Restorative justice provides one potential avenue to address the trauma inflicted by Indian boarding schools. Restorative justice is an alternative to traditional western justice systems, which focuses on finding truth and supporting victims as opposed to punishing perpetrators. Although there are many models of restorative justice, the truth and reconciliation model, which usually takes the form of fact-finding organizations that seek to find the truth about abuses and promote healing, frequently gets used in state-run restorative justice programs. In fact, legislators proposed the establishment of a truth and reconciliation commission in the United States to address boarding school abuses, but the proposed bill has not progressed beyond legislative hearings. Given the challenges of securing other legal remedies for victims, this Note argues that a truth and reconciliation restorative justice remedy should be explored as the proper way to address the abuses perpetrated by Indian boarding schools against NativeAmericans.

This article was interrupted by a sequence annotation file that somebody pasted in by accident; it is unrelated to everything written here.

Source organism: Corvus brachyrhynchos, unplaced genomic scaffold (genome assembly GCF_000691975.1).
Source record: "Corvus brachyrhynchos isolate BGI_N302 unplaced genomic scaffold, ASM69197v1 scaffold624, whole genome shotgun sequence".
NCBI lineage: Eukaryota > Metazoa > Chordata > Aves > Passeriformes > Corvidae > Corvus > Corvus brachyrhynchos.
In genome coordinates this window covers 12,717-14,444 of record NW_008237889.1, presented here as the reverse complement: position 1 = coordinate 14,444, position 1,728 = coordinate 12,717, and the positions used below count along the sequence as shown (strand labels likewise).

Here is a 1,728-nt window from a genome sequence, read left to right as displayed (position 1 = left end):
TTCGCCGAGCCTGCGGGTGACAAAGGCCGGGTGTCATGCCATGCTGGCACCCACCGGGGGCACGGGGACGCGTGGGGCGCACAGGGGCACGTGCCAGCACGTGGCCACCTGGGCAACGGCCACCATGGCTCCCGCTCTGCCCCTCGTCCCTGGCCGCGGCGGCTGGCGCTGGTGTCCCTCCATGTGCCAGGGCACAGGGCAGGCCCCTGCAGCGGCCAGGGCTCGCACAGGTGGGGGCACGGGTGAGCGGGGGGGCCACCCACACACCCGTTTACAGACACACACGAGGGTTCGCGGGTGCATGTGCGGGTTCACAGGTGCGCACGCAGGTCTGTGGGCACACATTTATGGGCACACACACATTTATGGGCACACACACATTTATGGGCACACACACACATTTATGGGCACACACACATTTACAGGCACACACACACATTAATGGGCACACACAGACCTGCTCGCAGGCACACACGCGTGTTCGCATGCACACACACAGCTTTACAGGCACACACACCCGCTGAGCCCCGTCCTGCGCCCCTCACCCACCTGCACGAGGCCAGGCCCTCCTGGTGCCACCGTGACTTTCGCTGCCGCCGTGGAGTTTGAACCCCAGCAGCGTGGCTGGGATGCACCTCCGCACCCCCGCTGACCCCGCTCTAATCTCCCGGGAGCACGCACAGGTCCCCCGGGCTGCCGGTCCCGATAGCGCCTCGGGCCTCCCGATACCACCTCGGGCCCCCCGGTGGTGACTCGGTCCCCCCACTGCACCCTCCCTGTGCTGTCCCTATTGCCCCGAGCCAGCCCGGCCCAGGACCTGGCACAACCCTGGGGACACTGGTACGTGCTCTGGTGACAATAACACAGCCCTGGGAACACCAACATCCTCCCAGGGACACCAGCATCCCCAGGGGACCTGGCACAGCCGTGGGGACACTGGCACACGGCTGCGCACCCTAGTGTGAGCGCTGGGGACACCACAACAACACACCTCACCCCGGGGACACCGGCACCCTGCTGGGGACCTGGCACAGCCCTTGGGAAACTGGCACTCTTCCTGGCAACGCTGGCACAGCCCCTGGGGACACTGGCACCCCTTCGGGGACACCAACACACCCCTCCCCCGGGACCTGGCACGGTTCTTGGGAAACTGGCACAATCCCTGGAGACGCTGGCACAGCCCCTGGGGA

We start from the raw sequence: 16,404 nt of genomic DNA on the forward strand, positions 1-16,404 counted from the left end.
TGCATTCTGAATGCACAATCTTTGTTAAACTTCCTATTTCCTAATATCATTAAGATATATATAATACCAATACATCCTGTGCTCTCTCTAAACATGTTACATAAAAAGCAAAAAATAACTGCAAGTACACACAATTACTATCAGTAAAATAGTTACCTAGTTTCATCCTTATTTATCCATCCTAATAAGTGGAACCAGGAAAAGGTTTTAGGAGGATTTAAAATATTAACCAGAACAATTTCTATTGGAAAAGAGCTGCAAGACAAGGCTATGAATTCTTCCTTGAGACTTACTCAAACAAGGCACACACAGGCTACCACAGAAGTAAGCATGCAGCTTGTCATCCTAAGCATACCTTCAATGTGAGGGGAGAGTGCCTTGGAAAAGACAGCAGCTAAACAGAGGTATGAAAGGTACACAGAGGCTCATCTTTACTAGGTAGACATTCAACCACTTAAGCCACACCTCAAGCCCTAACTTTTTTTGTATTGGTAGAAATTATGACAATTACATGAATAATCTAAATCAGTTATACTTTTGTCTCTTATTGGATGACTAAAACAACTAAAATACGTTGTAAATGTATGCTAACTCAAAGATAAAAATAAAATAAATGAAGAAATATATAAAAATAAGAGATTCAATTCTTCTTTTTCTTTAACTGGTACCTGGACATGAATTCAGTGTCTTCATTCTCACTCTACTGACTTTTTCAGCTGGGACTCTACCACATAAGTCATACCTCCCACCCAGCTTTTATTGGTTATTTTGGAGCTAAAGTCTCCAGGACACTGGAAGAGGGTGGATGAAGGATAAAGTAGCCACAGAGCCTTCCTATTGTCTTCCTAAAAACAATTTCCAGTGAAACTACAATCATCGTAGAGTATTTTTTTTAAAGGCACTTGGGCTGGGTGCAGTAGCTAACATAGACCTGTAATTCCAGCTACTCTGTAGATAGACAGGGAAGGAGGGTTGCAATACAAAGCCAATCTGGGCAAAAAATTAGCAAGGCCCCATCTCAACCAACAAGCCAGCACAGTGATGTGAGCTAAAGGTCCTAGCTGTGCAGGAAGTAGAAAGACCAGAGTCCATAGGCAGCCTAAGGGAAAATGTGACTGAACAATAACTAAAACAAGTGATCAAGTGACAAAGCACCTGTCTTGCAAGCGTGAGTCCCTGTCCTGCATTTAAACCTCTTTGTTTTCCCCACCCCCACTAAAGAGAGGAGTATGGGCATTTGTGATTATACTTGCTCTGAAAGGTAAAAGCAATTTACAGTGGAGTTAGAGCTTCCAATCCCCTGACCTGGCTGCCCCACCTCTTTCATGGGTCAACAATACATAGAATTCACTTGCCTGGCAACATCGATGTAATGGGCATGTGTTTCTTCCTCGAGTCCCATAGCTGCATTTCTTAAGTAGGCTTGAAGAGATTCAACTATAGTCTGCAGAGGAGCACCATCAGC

Part I of this Note sets out the history of Indian boarding schools in the United States, provides a brief introduction to restorative justice and its association with IndigenousAmerican beliefs and practices, and explains facets of other legal remedies. Part II evaluates previous examples of restorative justice used for Indigenous matters in North America and discusses their successes and failures. Part III argues that a restorative justice model provides the best remedy for the abuses experienced at NativeAmerican boarding schools.

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The United States government's probe into potential burial sites at the locations of former Indian boarding schools will require the government to address past abuses. Given the history of Indian boarding schools and the benefits and flexibility of restorative justice practices in the context of historical mass atrocities, a restorative justice approach should be considered as a potential remedy. The State of Maine and Canada both conducted restorative justice programs with great success. Both governments utilized a truth and reconciliation model of restorative justice, which the United States should follow. Historic abuse and mass atrocities are difficult to address, but the needs and emotions of the victims should be paramount in addressing them.